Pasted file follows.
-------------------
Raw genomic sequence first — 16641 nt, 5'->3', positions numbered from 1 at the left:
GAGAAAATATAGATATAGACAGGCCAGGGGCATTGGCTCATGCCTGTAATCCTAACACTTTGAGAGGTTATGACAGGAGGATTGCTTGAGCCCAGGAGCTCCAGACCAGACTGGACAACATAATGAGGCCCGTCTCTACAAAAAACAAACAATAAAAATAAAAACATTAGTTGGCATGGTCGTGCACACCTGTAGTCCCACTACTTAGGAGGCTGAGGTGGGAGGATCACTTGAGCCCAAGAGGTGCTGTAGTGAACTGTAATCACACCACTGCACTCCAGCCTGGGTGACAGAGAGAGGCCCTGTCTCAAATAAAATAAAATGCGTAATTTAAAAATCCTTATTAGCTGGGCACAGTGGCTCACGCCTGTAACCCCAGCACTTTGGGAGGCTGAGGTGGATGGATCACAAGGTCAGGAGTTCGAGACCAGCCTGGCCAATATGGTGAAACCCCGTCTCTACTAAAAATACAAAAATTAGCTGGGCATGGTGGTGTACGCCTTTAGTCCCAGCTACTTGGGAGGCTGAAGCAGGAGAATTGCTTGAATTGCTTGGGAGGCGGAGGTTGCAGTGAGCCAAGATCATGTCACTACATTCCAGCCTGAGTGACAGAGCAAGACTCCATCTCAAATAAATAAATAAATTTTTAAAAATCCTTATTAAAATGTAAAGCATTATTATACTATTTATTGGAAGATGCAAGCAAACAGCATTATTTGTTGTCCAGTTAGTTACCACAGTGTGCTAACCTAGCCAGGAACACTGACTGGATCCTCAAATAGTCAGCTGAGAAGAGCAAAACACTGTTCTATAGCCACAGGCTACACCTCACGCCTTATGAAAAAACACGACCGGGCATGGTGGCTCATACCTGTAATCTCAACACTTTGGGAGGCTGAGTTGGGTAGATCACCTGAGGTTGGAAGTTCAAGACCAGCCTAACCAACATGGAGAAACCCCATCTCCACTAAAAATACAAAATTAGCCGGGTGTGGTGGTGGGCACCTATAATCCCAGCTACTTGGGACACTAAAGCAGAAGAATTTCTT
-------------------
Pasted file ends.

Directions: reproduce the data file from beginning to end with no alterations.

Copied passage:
Raw genomic sequence first — 16641 nt, 5'->3', positions numbered from 1 at the left:
GAGAAAATATAGATATAGACAGGCCAGGGGCATTGGCTCATGCCTGTAATCCTAACACTTTGAGAGGTTATGACAGGAGGATTGCTTGAGCCCAGGAGCTCCAGACCAGACTGGACAACATAATGAGGCCCGTCTCTACAAAAAACAAACAATAAAAATAAAAACATTAGTTGGCATGGTCGTGCACACCTGTAGTCCCACTACTTAGGAGGCTGAGGTGGGAGGATCACTTGAGCCCAAGAGGTGCTGTAGTGAACTGTAATCACACCACTGCACTCCAGCCTGGGTGACAGAGAGAGGCCCTGTCTCAAATAAAATAAAATGCGTAATTTAAAAATCCTTATTAGCTGGGCACAGTGGCTCACGCCTGTAACCCCAGCACTTTGGGAGGCTGAGGTGGATGGATCACAAGGTCAGGAGTTCGAGACCAGCCTGGCCAATATGGTGAAACCCCGTCTCTACTAAAAATACAAAAATTAGCTGGGCATGGTGGTGTACGCCTTTAGTCCCAGCTACTTGGGAGGCTGAAGCAGGAGAATTGCTTGAATTGCTTGGGAGGCGGAGGTTGCAGTGAGCCAAGATCATGTCACTACATTCCAGCCTGAGTGACAGAGCAAGACTCCATCTCAAATAAATAAATAAATTTTTAAAAATCCTTATTAAAATGTAAAGCATTATTATACTATTTATTGGAAGATGCAAGCAAACAGCATTATTTGTTGTCCAGTTAGTTACCACAGTGTGCTAACCTAGCCAGGAACACTGACTGGATCCTCAAATAGTCAGCTGAGAAGAGCAAAACACTGTTCTATAGCCACAGGCTACACCTCACGCCTTATGAAAAAACACGACCGGGCATGGTGGCTCATACCTGTAATCTCAACACTTTGGGAGGCTGAGTTGGGTAGATCACCTGAGGTTGGAAGTTCAAGACCAGCCTAACCAACATGGAGAAACCCCATCTCCACTAAAAATACAAAATTAGCCGGGTGTGGTGGTGGGCACCTATAATCCCAGCTACTTGGGACACTAAAGCAGAAGAATTTCTT